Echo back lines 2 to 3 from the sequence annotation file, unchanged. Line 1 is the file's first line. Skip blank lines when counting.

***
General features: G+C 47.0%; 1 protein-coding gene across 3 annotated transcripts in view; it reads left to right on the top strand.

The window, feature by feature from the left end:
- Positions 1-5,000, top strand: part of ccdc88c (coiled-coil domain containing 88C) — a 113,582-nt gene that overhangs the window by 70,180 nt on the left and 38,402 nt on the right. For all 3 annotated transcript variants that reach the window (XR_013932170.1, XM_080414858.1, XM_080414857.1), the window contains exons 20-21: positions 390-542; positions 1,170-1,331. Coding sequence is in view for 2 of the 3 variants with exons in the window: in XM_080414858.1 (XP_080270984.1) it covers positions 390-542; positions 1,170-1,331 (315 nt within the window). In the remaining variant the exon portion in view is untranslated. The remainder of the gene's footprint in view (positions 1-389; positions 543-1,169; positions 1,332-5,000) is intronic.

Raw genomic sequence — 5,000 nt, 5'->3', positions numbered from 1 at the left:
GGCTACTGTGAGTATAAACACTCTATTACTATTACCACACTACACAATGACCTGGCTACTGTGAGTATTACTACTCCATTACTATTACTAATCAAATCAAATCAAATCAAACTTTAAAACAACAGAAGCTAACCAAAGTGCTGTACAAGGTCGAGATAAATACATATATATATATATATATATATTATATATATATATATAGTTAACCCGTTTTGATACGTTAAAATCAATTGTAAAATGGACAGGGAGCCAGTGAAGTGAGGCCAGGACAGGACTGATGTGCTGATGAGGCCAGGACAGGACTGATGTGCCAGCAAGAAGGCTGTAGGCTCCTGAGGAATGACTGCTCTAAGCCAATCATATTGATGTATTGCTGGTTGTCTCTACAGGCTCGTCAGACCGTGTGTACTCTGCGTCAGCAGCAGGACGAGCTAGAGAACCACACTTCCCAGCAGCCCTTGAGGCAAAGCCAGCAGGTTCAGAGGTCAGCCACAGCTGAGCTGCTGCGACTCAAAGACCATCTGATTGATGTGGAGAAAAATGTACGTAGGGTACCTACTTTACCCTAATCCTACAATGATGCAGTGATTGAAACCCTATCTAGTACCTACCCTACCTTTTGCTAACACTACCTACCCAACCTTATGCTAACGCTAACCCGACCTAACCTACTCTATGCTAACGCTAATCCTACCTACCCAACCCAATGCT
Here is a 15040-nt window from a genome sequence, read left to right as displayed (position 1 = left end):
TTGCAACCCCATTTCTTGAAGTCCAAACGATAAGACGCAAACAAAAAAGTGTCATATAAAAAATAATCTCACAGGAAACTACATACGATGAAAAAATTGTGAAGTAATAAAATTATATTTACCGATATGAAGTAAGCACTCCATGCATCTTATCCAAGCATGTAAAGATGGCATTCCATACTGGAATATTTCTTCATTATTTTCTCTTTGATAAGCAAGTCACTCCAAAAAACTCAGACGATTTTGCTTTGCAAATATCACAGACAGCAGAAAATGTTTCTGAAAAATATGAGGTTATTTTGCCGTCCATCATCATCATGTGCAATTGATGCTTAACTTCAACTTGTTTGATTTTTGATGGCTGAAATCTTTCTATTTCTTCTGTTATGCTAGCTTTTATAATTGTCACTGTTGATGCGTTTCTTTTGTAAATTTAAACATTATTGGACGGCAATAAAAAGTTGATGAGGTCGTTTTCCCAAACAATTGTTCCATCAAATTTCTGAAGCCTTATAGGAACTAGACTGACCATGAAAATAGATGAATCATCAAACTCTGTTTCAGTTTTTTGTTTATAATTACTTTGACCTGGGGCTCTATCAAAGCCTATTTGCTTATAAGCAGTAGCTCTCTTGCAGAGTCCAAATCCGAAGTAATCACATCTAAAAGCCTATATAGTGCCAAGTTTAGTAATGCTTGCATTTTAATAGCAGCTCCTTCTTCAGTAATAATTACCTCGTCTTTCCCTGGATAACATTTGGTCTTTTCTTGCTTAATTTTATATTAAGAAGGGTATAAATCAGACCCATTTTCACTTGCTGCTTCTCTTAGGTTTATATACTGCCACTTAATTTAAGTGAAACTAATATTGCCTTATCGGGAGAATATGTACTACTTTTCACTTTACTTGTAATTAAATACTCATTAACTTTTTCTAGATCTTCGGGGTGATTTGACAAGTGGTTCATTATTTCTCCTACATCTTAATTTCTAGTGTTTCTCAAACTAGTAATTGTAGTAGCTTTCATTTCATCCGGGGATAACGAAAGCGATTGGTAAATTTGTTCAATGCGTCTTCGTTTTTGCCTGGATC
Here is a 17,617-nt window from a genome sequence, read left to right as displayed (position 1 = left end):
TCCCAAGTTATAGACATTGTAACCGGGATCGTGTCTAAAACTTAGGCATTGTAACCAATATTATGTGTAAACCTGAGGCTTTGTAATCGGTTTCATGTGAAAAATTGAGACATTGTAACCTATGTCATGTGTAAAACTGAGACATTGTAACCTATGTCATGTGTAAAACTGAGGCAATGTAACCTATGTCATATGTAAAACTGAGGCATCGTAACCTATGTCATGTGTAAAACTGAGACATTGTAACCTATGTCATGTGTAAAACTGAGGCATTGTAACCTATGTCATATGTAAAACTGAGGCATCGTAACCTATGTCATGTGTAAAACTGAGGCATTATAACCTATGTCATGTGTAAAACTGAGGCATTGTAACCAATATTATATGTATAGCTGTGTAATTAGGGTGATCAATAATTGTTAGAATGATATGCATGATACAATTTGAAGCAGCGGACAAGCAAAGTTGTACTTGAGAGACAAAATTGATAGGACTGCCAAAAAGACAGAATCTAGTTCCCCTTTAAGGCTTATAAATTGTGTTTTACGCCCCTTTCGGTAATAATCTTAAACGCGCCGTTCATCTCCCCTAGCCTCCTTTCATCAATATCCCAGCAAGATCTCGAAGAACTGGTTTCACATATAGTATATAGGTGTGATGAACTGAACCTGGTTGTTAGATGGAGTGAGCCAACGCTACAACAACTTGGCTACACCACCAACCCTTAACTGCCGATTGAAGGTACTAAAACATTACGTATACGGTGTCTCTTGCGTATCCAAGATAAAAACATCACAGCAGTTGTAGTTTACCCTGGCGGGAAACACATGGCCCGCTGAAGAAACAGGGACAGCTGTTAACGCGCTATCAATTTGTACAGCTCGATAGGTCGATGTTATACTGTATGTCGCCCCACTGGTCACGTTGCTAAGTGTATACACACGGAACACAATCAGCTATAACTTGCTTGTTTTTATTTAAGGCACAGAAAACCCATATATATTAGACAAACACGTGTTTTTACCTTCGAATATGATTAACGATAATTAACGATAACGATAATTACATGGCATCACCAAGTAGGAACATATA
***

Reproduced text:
The window, feature by feature from the left end:
- Positions 1-5,000, top strand: part of ccdc88c (coiled-coil domain containing 88C) — a 113,582-nt gene that overhangs the window by 70,180 nt on the left and 38,402 nt on the right. For all 3 annotated transcript variants that reach the window (XR_013932170.1, XM_080414858.1, XM_080414857.1), the window contains exons 20-21: positions 390-542; positions 1,170-1,331. Coding sequence is in view for 2 of the 3 variants with exons in the window: in XM_080414858.1 (XP_080270984.1) it covers positions 390-542; positions 1,170-1,331 (315 nt within the window). In the remaining variant the exon portion in view is untranslated. The remainder of the gene's footprint in view (positions 1-389; positions 543-1,169; positions 1,332-5,000) is intronic.